How to Speak; the quick and dirty version

By reading this article, you will be exposed to better speaking heuristics. These simple suggestions and tools are a a condensation of Patrick Winston’s “How to Speak” lecture, a remarkably witty meta-lecture on how to give better presentations.

Starting with how to start, we will move onto some tips for delivery, setting the time and place, an overview of the tools you will use, and finishing strong.

“Let thy speech be better than silence, or be silent.”
Dionysius Of Halicarnassus

Silence is a commodity, nowadays. Given that everyone is being bombarded with noise, how do we go about not intruding upon our listeners? The answer lies in honesty.

Clearly state what you will give to your audience (in exchange for their attention). Now that they understand what it is they are to look out for, all that is left is delivery.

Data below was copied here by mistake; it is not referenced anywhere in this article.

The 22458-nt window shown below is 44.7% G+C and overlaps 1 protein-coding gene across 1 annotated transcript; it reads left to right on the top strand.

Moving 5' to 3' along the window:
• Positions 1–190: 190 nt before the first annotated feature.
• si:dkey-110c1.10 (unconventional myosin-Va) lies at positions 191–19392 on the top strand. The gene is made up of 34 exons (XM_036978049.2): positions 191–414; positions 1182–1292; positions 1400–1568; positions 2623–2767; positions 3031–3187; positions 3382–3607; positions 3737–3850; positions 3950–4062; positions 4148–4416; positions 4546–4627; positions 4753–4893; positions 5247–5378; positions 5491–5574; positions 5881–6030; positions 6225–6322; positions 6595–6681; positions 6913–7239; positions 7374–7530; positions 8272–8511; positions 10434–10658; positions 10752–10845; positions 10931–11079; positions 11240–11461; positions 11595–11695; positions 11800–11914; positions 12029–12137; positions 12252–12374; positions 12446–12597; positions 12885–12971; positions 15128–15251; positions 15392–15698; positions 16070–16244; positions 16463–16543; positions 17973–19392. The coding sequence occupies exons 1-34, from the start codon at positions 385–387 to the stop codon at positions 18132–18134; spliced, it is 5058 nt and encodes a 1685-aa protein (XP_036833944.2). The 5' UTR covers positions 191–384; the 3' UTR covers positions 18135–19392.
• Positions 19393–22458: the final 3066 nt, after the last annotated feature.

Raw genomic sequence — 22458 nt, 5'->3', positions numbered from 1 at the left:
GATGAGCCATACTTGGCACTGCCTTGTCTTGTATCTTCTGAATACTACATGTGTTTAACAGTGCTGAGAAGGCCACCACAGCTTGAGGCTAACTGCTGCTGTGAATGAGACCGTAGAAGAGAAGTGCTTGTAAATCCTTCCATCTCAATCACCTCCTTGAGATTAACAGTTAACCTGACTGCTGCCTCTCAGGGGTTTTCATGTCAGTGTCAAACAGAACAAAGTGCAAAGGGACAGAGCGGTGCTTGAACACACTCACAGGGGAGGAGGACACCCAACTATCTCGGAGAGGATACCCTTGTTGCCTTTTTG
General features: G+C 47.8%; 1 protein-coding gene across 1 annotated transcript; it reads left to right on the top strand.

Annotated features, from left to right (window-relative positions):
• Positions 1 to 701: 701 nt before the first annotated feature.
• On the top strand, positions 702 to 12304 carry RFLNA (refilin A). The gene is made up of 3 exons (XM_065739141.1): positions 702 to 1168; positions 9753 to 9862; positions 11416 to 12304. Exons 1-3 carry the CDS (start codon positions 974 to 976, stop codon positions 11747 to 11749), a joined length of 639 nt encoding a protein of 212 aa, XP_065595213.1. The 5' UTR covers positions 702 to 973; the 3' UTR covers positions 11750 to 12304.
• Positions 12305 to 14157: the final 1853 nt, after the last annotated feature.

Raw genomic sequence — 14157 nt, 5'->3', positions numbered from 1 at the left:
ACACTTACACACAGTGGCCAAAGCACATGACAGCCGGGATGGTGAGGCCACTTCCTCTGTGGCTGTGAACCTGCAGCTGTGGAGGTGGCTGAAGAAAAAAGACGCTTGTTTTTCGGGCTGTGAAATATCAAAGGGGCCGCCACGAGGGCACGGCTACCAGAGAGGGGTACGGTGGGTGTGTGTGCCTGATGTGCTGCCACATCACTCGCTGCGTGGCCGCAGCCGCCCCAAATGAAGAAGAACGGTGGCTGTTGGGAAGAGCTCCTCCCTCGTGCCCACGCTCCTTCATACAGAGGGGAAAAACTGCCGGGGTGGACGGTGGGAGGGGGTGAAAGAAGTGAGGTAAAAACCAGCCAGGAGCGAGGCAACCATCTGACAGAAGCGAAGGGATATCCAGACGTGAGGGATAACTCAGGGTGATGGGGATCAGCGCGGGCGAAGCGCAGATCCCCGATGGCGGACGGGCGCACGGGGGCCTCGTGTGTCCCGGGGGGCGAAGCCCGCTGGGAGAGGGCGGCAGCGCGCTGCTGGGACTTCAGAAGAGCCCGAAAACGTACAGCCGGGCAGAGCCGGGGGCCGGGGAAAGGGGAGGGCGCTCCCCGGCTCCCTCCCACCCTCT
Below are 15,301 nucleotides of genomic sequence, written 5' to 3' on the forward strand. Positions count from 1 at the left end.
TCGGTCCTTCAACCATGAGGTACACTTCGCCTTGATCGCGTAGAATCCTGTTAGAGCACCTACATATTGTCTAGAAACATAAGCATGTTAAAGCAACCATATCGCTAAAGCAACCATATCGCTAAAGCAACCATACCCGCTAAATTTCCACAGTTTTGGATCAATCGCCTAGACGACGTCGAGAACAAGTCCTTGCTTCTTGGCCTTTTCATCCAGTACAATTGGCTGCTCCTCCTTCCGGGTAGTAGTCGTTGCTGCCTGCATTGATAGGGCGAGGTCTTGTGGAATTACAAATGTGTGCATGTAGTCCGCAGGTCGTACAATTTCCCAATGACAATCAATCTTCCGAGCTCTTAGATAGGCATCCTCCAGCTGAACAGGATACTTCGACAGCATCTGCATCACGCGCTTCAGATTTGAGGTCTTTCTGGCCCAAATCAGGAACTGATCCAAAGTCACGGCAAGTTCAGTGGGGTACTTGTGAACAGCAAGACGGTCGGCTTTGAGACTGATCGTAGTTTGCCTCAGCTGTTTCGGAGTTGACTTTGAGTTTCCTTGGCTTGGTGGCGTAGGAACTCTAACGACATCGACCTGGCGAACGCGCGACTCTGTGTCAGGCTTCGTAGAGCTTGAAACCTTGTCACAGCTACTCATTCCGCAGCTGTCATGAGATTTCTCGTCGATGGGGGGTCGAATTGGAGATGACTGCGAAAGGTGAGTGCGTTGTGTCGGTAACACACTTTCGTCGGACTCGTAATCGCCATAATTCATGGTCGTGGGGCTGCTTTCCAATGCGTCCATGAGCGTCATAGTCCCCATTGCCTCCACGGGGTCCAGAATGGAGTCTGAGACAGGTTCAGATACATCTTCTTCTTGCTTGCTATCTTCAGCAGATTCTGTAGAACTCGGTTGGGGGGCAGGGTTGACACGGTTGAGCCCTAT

It’s not DiGiorno


How do you go about delivering your message while staying connected to your audience?

Firstly, repeat yourself. By cycling around your topic, returning to various points along the way, you give the audience the opportunity to make multiple points of connection.

Secondly, build a fence around your idea; understanding what you’re not saying can help contextualize what you are saying. (Courtesy of Professor Winston) The concept of an arch only makes sense when you understand that a building consisting of two pillars, without a connection on top, is not an arch. It’s through the comparison of two things that we can classify both.

The third method for retaining your audience’s understanding is by re-grounding them in the purpose of what is being said. See what I did there?

Lastly, encouraging active participation from your audience can do wonders in improving retention and investment. Ask them a question, and guide them through the answer. Positivity is crucial here, you want to encourage participation, not stifle it.

Set the scene

The preconditions (time and place) of your speech can be easy to overlook.

Alive, awake, alert, enthusiastic (woo!)

Put simply, choose a time for your talk that sets them up to be able to pay attention.